September 15th, 2017

By Didier Culat, Legal Counsel

On October 30, 2016, Canada and the European Union concluded a free-trade agreement providing several measures to promote commercial exchanges between Canada and the European Union. It is called the Comprehensive Economic and Trade Agreement (CETA).

First free-trade agreement between the European Union and a country member of the G7, the CETA distinguishes itself notably by providing for the elimination of 98% of all custom tariffs between Canada and the 28 member States of the European Union upon its implementation.

This should be distinguished from the gradual reduction of custom tariffs when the North American Free-Trade Agreement (NAFTA) was implemented which were spaced out over a period of 7 years. This represents a net advantage for Canadian businesses, most of which will see their goods enter the European Union duty free as opposed to products of competitors from other countries who will have to include custom duties in their pricing.

Entirely made in Canada?

It is important to note however that in order to be eligible to duty free benefits, goods exported to the European Union must qualify as products originating in Canada, as defined in the CETA. It would be natural to suppose that, if a product is manufactured in Canada, it must necessarily be “originating” in Canada; that is not always the case. It is important to distinguish between a product made in Canada and a product that is “originating” in Canada pursuant to this agreement.

Nowadays manufacturers source raw materials and manufacturing inputs from the four corners of the earth. CETA requires a certain level of regional content and transformation before a product made in Canada qualifies as “originating” in Canada and thus be eligible to duty free benefits. Special attention must be given to the country of origin of component parts embedded in products manufactured in Canada in addition to their level of transformation in Canada before concluding that the product qualifies as an originating product. There are rules of origin which dictate how much regional content and transformation must occur in Canada. The purpose of this analysis is to determine if the product satisfies the rules of origin, and if so benefit from the much sought after tariff preference.

One can easily imagine a Canadian business that assembles electrical equipment for which the vast majority of the components originate in Asian countries for example. This may cause the equipment to fail to meet the rules of origin, deny originating status and consequently be inadmissible to duty free benefits.

Ever since NAFTA, manufacturers have been used to preparing certificates of origin that attest to the qualification of their products when exported to the United States or Mexico. This will also be the case for goods exported to countries of the European Union.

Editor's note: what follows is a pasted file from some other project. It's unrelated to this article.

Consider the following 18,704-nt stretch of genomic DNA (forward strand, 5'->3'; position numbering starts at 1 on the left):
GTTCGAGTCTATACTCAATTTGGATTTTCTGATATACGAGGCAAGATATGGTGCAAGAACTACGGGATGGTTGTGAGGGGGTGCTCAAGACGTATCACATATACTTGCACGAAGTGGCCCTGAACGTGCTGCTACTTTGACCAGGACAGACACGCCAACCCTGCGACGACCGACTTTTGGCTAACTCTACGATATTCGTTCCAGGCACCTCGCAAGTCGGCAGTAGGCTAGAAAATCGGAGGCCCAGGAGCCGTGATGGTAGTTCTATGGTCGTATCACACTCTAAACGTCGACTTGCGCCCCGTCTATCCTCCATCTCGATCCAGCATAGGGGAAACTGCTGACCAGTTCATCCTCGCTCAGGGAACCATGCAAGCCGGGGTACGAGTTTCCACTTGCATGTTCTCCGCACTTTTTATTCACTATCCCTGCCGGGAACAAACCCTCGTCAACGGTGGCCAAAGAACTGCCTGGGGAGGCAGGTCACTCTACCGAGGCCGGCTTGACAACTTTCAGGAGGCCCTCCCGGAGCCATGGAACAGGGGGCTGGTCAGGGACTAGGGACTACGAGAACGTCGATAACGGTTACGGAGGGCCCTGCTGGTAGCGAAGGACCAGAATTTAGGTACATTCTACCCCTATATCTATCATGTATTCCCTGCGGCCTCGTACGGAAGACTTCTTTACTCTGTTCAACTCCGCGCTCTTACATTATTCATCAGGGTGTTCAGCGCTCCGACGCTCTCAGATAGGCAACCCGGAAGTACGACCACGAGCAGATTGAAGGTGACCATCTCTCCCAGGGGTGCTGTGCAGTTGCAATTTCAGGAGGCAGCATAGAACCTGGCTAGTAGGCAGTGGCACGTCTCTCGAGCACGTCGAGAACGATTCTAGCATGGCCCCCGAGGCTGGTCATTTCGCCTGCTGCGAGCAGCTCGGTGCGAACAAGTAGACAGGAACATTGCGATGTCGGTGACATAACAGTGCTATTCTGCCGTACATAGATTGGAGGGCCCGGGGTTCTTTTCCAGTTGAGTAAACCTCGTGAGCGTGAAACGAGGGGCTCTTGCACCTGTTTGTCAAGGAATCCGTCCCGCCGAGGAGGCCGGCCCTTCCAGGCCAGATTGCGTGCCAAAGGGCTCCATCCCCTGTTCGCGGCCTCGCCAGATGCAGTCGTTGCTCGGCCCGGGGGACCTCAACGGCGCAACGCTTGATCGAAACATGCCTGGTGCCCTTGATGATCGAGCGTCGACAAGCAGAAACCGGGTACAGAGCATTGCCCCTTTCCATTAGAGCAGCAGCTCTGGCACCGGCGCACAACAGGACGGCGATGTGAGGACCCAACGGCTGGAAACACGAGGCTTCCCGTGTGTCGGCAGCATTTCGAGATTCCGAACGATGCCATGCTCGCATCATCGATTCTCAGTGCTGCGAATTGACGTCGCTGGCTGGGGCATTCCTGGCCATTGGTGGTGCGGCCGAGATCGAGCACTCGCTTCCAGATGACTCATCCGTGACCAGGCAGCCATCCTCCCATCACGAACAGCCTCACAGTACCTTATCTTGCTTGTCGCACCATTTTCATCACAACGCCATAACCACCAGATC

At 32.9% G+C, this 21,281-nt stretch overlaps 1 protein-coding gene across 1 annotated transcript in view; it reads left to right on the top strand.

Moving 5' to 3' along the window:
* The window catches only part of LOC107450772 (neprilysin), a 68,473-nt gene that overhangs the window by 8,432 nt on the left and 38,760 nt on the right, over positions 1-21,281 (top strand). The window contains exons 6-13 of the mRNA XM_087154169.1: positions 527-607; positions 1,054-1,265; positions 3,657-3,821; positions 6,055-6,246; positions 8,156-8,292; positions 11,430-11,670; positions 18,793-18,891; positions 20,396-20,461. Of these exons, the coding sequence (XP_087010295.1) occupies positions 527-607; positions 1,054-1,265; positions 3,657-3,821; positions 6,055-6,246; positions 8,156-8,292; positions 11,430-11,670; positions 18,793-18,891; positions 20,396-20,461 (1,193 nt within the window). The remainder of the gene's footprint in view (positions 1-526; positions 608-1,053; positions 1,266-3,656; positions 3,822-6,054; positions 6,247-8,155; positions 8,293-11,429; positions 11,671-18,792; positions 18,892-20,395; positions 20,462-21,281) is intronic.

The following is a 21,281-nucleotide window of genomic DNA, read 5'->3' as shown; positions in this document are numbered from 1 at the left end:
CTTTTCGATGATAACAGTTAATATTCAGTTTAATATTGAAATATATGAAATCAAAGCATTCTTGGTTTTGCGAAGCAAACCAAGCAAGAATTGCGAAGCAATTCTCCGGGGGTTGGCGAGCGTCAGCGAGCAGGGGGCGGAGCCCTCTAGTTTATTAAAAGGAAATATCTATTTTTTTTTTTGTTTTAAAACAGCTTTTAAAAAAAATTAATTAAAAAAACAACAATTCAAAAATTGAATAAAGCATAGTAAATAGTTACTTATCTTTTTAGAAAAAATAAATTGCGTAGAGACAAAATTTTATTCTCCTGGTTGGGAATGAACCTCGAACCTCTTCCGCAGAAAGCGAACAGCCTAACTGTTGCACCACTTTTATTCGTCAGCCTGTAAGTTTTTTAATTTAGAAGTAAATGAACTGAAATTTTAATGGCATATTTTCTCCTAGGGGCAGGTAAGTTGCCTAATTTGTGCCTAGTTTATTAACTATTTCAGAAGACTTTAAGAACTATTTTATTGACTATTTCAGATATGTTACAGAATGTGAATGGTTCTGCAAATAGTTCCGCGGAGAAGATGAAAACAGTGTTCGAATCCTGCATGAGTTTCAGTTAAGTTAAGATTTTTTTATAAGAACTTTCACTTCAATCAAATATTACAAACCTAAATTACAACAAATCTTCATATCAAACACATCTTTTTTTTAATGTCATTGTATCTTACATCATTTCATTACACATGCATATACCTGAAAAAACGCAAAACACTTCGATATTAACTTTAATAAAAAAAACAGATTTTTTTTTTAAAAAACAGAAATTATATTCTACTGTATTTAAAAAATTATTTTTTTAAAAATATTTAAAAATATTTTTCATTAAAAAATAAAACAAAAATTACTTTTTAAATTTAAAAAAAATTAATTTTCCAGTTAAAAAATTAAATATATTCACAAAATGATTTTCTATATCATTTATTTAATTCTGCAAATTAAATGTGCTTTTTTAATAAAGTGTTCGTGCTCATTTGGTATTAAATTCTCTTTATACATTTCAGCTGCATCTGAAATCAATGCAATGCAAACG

Certificates of origin

Below are a number of practical suggestions when issuing certificates of origin:

  • Verify the origin of raw materials and manufacturing inputs in order to detect opportunities or possible problems, and make the appropriate changes in order to maintain or improve your competitiveness;

  • Analyse the final destinations of your sales and the applicable custom tariffs;

  • Determine the critical elements that would permit or prohibit your goods from being admissible to duty free access;

  • Know your suppliers and obtain certificates of origin for the products that you receive from them;

  • Know your products in order to be in a position to issue certificates of origin with all the certainty that the products are truly originating in Canada;

  • Maintain documents that support the eligibility of your product as originating in Canada in the event of an audit by customs officials;

  • Put in place new processes in your business in order to ensure compliance with rules of origin;

  • Train your personnel so that they properly understand the risks stemming from errors in the country of origin of products and components that make-up your products.

As for products on which tariffs will not be eliminated on the day of the implementation of the CETA, those tariffs shall be gradually reduced to zero over a period of up to seven years.


Our specialists at BCF will be pleased to advise you concerning the opportunities offered by the public procurement markets made available with the implementation of CETA. Notably at BCF we can assist you prepare for this opportunity as you prepare entry in the European market with your:

  • intellectual property plan;
  • your tax plan;
  • your commercial business implementation plan;
  • your rules of origin plan;
  • your labour mobility plan.